| By Carole Blake

I absolutely LOVE playing tennis! My mom was a club tennis champion in Baltimore in the 1930s, and she actually played tennis on the last day of her life at the age of 83. I learned the game at the age of 10 at a summer camp, and I’ve been playing socially ever since.

According to Wikipedia, “Historically speaking, the expression 'Tennis Anyone?' was said to represent the uncaring attitude of the upper class in England in the 1920s …who were so fixated on themselves to the extent that they relieved their own boredom with games such as tennis. It was a way of saying, 'I don't worry about things outside of my own small circle.'"

Between 1922 and 1935, Humphrey Bogart played juveniles or romantic second-leads in drawing room comedies. He is said to have been the first actor to ask, "Tennis, anyone?" on the Broadway stage.” Particularly interesting to me is Wikipedia’s explanation of the origin of the word “love” for a zero score:

“It is possible that it derives from the French expression for ‘the egg’ (l’oeuf) because an egg looks like the number zero. Another possibility comes from the Dutch expression ‘liets voor lof doen’, which means to do something for praise, implying no monetary stakes. But the most accepted theory on the use of ‘Love’ comes from the acceptance that, at the start of any match, when scores are at zero, players still have ‘Love for each other’. This feeling obviously goes away as the match progresses.” And as I tell you my “tennis tale of woe” you might wonder how the word “love” ever found its way to the court…at least MY court!

When I was a young mother in my 30s, I joined a tennis doubles league and was thrilled that I could actually do that once a week even though I had two children ages three and one. It was my escape…and great exercise too! The girls I played with were challenging and fun…and competitive as well. I loved it! (There’s that word again!)

CUT TO (movie-talk, since I’ve been somewhat involved in the film industry in my life, and it’s my quick way of making 20 years go by) … me in my 50s! After a 28-year marriage and an amicable (sort of) divorce, my wonderful new guy and I moved to a "gated condo community" on Long Island with a swimming pool, gym, clubhouse, and yes, tennis courts! What else could you want? Well, I made lots of new friends, played on their tennis team (that would be the “A” Team, naturally), and was invited to join a local indoor doubles tennis game with several of my teammates as well as some other local women. And so, 12 years later, there were nine of us who shared the cost of an indoor court on Friday mornings. Some had 15 shares; some had 18; some had six; you get the idea! I had 15 shares, so of the 32 Fridays on the schedule, I played in just about half of them.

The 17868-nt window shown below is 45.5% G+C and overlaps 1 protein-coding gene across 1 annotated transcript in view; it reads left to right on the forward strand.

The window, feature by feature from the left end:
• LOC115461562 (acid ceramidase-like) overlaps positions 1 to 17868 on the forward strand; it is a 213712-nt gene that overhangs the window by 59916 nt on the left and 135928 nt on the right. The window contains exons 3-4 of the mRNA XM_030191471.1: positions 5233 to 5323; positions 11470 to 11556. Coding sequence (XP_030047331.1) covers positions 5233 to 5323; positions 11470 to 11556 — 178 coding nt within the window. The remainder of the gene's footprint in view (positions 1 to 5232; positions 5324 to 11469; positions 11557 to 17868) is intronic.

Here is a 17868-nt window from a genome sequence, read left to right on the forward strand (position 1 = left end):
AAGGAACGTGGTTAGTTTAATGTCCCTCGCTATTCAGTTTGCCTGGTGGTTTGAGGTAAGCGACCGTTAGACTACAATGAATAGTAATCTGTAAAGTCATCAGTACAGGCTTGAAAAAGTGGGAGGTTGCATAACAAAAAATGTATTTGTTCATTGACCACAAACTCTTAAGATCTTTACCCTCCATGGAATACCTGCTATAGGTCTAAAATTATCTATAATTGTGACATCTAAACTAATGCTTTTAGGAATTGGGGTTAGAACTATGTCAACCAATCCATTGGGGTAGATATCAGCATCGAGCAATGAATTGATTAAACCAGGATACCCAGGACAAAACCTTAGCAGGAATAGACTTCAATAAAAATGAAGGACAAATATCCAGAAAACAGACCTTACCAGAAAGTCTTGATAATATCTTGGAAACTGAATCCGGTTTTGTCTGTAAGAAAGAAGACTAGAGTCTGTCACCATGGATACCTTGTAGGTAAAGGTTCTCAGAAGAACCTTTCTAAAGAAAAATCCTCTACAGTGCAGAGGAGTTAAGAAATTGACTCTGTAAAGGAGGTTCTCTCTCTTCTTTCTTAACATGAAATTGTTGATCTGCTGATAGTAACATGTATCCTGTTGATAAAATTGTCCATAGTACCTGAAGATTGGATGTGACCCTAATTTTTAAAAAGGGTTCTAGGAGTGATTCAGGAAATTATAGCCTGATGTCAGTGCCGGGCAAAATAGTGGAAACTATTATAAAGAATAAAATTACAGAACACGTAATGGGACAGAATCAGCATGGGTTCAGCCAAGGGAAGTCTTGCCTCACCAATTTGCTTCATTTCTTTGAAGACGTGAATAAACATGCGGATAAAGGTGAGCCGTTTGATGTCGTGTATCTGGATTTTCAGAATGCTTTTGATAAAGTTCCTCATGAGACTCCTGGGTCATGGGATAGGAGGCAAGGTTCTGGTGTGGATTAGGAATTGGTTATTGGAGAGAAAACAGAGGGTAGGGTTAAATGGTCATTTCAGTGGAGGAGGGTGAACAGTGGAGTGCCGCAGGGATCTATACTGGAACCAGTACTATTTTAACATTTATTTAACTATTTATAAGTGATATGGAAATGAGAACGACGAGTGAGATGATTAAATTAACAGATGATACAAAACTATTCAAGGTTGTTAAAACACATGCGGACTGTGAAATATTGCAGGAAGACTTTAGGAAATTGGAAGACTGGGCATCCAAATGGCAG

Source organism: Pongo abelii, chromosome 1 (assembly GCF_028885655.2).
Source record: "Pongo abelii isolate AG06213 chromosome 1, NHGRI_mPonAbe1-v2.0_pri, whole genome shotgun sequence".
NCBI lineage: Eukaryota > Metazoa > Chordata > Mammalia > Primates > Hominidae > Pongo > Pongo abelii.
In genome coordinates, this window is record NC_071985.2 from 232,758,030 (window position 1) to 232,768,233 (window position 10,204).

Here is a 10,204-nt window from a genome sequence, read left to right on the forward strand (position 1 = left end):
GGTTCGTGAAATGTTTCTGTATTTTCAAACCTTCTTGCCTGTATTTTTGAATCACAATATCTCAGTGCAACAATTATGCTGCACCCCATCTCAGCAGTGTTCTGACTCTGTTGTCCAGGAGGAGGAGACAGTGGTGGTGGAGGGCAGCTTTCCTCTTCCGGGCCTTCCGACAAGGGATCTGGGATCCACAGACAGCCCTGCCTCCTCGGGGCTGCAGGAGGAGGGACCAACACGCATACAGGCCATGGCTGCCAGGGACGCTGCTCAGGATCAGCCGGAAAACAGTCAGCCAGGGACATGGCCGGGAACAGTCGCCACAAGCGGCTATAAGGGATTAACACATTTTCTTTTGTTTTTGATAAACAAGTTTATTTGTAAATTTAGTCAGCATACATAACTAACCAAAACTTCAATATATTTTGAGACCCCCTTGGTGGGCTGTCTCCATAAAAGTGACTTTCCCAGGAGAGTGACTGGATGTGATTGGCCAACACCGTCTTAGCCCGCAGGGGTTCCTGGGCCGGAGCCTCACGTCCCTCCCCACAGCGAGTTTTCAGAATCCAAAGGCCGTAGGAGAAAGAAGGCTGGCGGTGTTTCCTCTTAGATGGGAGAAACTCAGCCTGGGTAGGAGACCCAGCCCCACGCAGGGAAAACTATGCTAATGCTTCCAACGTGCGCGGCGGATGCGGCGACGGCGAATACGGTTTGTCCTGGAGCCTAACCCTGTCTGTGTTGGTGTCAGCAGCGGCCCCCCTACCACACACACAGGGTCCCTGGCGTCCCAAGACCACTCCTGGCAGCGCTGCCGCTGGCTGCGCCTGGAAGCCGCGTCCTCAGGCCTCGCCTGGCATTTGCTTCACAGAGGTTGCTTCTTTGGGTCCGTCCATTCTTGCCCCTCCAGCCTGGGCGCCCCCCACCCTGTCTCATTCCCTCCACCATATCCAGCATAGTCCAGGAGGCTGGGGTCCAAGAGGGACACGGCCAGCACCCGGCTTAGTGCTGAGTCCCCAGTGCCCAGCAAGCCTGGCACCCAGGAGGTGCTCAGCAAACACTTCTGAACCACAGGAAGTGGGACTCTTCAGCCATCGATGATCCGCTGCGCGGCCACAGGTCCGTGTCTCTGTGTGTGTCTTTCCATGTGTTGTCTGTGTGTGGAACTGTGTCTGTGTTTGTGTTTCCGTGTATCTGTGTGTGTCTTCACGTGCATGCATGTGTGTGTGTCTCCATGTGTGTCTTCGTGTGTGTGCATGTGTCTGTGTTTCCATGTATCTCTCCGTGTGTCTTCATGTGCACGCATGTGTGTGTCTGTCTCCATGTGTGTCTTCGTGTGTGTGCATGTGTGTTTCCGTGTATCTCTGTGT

Now let me briefly describe my “tennis style." Although I can hit a pretty deep ball, I’m certainly not what you’d call a “hard-hitter." I do, however, have a really great dink shot. For non-tennis players, a dink shot is an unexpected soft return so that the tennis ball drops abruptly after crossing the net. It’s generally quite difficult to get to it, and therefore, is usually a winning point. I don’t do this all the time, because that would really be obnoxious, and sometimes it’s just not all that easy to do! I also tend to place the ball so that if my opponent is heading to the right, I will suddenly hit it left. That often works pretty well. As for my total win/loss column, I would honestly say that in my life’s tennis history, I’ve probably won a lot more than I’ve lost. Not bad for a woman in her late 60s.